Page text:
Work experience

It is virtually essential that you have significant work experience when applying for work. You will need a professional and impressive portfolio, which could be online, a traditional 'book' or a CD. It can contain tear sheets, if available. Whatever format you choose, your portfolio must be:

  • relevant to the chosen area;
  • well presented;
  • constantly updated.

It is useful to join photographic societies, visit exhibitions and galleries, look at photographs in books and magazines and find out as much as possible about any specific fields of interest.

Volunteering, work shadowing, work experience and project work with photographers or relevant employers are also great ways of gaining experience and skills, as well as making contacts. Any opportunity to have work published should be taken.

Employers

Around half the companies in the photo-imaging industry are sole trading or freelance photographers, and the majority of these companies employ five people or fewer.

In addition to employers in the fields of press and medical photography, permanent employment is offered by a variety of organisations:

  • The police employ photographers to take 'scene of crime' and forensic photographs. This work may incorporate videography and is not for the squeamish. Further details are available from individual police forces. The Ministry of Defence (MoD) also employs qualified photographers.
  • Some museums have permanent photographers who catalogue exhibits and contribute to educational materials.
  • High street photographers and wedding/social photographers may take on trainees and assistants.
  • Commercial studios, which are a significant employer in the industry, are based mainly in London, but there are a few in other large cities.
  • Many large organisations, such as businesses, universities, local authorities and charities, employ staff photographers, who may also be involved in audiovisual or marketing work. There is a low level of staff turnover in these types of posts, so vacancies appear infrequently.
  • Cruise liners, holiday companies and theme parks employ photographers to provide a social photography service. Work is usually offered on a short-term contract and recruitment is generally handled through an agency.
  • Although magazines mainly commission freelance photographers, some also employ permanent staff photographers.

In all other work, whether you specialise in advertising, aerial, architectural, corporate, documentary, editorial, fashion, fine art, food, portraiture, scientific and technical, sport, sub-aqua or wildlife photography, you are likely to work for yourself, either as a freelance, running a business or in a partnership.

Freelancers use a variety of means to generate work: some rely on their portfolio, self-promotion and a good contact network, while others use a photographic agent.

An increasingly influential market within the industry is the growing number of picture libraries and stock agencies. Further details are available from the British Association of Picture Libraries and Agencies (BAPLA).

Look for job vacancies at:

Many vacancies in this sector are never advertised, so it is essential to use speculative approaches and contacts. Useful resources for this purpose include:

Get more tips on how to find a job, create a successful CV and cover letter, and prepare for interviews.

Professional development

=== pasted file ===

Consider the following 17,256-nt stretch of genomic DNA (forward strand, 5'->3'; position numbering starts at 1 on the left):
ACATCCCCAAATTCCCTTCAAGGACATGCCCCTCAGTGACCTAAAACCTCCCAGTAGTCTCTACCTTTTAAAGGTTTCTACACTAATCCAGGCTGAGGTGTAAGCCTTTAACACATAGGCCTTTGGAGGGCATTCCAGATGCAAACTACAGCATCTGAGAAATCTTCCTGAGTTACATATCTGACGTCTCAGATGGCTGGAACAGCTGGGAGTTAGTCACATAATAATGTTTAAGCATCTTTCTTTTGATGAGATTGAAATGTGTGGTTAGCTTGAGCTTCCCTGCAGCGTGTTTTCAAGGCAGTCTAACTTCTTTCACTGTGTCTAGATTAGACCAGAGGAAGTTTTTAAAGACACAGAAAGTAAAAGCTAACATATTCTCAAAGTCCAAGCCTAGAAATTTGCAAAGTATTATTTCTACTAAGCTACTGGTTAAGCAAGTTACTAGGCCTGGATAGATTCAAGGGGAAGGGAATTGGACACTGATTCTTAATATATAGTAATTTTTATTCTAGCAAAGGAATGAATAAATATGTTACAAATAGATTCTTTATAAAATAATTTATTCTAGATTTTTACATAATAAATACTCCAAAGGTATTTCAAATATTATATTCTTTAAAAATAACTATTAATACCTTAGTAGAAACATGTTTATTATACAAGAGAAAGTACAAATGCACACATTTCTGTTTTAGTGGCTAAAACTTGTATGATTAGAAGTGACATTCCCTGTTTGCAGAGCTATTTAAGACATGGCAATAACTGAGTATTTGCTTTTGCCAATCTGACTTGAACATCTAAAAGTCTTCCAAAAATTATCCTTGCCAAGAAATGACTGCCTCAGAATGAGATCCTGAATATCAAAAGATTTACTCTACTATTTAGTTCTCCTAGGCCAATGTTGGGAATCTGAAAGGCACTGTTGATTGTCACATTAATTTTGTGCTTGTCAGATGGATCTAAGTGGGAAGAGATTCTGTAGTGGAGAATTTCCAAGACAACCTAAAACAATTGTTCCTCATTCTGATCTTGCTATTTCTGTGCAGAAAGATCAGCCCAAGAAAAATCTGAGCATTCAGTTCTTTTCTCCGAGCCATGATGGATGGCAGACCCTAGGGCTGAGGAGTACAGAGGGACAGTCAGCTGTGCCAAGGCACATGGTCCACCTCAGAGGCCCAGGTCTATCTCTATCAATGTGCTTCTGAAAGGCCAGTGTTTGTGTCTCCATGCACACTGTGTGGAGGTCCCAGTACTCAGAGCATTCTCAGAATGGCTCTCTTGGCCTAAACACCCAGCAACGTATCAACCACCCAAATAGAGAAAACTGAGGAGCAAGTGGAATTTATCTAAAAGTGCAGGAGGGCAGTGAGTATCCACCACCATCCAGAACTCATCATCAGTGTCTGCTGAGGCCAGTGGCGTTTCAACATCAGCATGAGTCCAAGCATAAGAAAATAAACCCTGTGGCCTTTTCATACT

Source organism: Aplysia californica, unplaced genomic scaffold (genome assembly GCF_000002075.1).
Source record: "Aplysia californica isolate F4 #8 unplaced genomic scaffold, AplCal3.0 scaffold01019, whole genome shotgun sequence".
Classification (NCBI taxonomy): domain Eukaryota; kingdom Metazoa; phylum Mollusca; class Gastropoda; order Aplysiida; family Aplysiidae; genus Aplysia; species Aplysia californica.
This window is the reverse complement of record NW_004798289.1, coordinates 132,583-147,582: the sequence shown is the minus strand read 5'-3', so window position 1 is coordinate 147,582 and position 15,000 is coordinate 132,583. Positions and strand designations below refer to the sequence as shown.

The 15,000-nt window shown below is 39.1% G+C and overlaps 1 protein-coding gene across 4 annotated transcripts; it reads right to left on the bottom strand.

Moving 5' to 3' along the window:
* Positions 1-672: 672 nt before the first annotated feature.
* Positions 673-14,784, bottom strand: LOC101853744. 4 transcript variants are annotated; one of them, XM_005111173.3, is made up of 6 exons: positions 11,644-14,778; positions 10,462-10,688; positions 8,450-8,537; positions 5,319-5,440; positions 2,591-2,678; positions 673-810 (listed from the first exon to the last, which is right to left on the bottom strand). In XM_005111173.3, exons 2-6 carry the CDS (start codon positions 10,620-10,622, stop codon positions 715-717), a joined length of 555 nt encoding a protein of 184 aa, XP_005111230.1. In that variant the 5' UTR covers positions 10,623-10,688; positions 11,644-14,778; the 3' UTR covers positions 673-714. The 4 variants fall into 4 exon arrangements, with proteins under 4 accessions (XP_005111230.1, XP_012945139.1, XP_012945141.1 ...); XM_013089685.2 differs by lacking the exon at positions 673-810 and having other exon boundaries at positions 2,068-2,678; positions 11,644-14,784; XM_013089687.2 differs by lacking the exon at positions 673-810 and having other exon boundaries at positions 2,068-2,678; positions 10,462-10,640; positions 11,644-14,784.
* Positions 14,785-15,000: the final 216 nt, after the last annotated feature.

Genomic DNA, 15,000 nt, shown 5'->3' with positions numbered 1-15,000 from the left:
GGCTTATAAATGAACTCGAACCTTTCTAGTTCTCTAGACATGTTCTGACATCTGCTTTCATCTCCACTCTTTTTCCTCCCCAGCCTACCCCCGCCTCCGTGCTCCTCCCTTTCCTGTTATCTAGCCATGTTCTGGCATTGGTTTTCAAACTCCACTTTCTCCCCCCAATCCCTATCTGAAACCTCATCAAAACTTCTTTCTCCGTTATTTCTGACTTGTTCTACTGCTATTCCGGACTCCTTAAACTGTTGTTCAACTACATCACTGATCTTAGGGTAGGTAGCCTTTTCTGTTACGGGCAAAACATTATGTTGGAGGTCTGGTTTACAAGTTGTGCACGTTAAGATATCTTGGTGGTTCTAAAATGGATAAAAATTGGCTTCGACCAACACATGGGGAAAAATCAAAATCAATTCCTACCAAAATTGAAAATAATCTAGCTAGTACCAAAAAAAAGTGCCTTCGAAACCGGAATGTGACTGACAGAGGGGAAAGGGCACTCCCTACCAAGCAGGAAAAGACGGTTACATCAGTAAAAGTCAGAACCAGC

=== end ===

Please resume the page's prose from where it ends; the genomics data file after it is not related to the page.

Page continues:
In a profession where there is so much self-employment and freelance work, it is not surprising that training is largely on the job and self-directed.

Academic courses often contain a substantial practical element and this is a useful starting point. Numerous part-time courses are run by local colleges, including GCSE, AS level and A-level courses, City and Guilds, diplomas and non-assessed courses.

A searchable database of various courses is available at Creative Skillset Courses Directory.

The British Institute of Professional Photography (BIPP) has its own training courses, providing a variety of one-day courses and masterclasses run by experts, which cover a range of photography disciplines as well as business skills.

The BIPP also offers a tiered professional training route, leading to Licentiateship, Associateship and Fellowship qualifications. If you are interested in gaining a European photographic qualification, the BIPP acts as the link to the Federation of European Photographers (FEP). For more information see BIPP Events.

Discussions, seminars, online exhibitions and workshops are offered by the Association of Photographers (AOP).

If you are thinking of setting up your own photography business, it is a good idea to undertake business-training courses, especially those that cover marketing and promotion, copyright and contracts, and basic bookkeeping and financial management.

Career prospects

There are many different types of photography, so there is no standard, structured career development route.

It is likely you will begin as a studio assistant or assistant photographer and you will be expected to learn by watching and to gain experience over time.

You can gain Junior Assistant or Assisting Photographer membership with the Association of Photographers (AOP), which provides access to a network of fellow assistants and professionals.

As an Assisting Photographer member, you can promote yourself on the 'Find an Assisting Photographer' search facility on the AOP website. The AOP also offers a mentoring scheme, workshops and seminars and runs competitions, which offer winners a good opportunity to improve career prospects.

You will be able to learn a great deal from the photographer(s) employing you, and will have the opportunity to develop a portfolio and to meet other photographers and stylists. You may also be able to borrow equipment or use studio space to develop your own work at weekends or during quiet times.

Even within the profession, there is contradictory advice about career development. Some suggest that becoming specialised is the best approach, whereas others warn of the dangers of operating within a niche market without the certainty that it will continue to be in demand.

If you choose to specialise, the best advice is probably to develop a range of skills and maintain a flexible approach. You can move between specialist areas if you have the right portfolio.

Entering competitions, trying to get your work into galleries and, above all, networking will also help to boost your reputation and expand your client base.

Some experienced photographers become studio managers in large photographic studios. Others become agents, promoting and selling the work of other photographers. Many photographers do some part-time teaching or lecturing.